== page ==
In IBM, I worked with Lotte department store in 2017 and built a conversational chatbot which not only provided me with a great experience and learning but what I am proud of is that, our client Lotte won the Best Customer Experience Award at World Retail Congress which is equivalent to Oscars for retailers. Yes there were a number of problems and problem is a mix of business and technology. Of course the core was the technology challenge and as a technologist that was what excited me the most. But then the technology problem does not reside outside of domain of business. It is not something, when business drivers are not important. You would always need to understand that.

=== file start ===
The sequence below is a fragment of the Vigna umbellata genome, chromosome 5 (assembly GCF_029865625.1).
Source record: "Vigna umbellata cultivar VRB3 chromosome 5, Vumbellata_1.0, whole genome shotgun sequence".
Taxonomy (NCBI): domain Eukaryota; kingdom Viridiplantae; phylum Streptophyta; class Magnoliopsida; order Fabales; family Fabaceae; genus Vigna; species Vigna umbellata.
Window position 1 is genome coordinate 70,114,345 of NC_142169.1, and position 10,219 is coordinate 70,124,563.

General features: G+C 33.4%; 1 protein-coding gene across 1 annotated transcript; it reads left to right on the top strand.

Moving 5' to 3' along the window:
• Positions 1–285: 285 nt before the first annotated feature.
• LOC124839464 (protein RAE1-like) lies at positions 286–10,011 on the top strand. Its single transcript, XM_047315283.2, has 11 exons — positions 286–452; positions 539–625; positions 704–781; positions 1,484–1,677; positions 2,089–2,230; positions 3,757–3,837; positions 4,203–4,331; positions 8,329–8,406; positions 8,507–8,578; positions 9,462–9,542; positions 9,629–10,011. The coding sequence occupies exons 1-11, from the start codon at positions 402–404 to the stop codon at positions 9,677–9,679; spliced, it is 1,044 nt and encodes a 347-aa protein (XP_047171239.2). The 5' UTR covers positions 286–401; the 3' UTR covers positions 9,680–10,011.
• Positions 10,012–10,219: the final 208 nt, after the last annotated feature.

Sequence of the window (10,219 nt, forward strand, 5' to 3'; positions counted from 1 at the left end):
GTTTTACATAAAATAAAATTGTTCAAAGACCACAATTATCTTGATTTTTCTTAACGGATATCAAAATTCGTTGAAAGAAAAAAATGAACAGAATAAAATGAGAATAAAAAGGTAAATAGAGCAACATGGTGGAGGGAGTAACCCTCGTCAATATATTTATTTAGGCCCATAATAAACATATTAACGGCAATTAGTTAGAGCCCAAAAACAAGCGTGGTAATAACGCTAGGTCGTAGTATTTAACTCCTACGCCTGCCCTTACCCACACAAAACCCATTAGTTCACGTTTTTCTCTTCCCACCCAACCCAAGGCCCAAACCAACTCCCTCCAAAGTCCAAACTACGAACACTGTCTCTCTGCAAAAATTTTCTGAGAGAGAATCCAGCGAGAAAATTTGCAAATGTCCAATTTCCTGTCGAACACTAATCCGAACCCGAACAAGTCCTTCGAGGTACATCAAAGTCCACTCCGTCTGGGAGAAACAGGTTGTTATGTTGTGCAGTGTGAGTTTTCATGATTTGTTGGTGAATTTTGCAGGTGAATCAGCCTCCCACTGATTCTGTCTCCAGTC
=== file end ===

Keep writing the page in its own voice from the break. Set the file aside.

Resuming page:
Also, one needs to understand the difference between Science and Engineering. Engineering is Science done under constraints. You always have constraints of time, you have constraints of money, of people and skills. You may want to get X, you may only be able to get to 0.7x or 0.8x because of these constraints. One of the major challenges of leading technology services is taking decisions on these trade-offs. For example, if I have to do one implementation, then there are challenges related to time, money, or people not having relevant skills. I then need to make tradeoffs. What and which trade-offs can be made are things which you can understand if you understand the impact of that trade off in that business outcome. That is something, which is very important.

Suhruta : Thanks Sujoy for sharing your career journey and exciting projects.

In the next part of this interview, we will understand about importance of courses and certifications from Sujoy’s perspective. Stay tuned!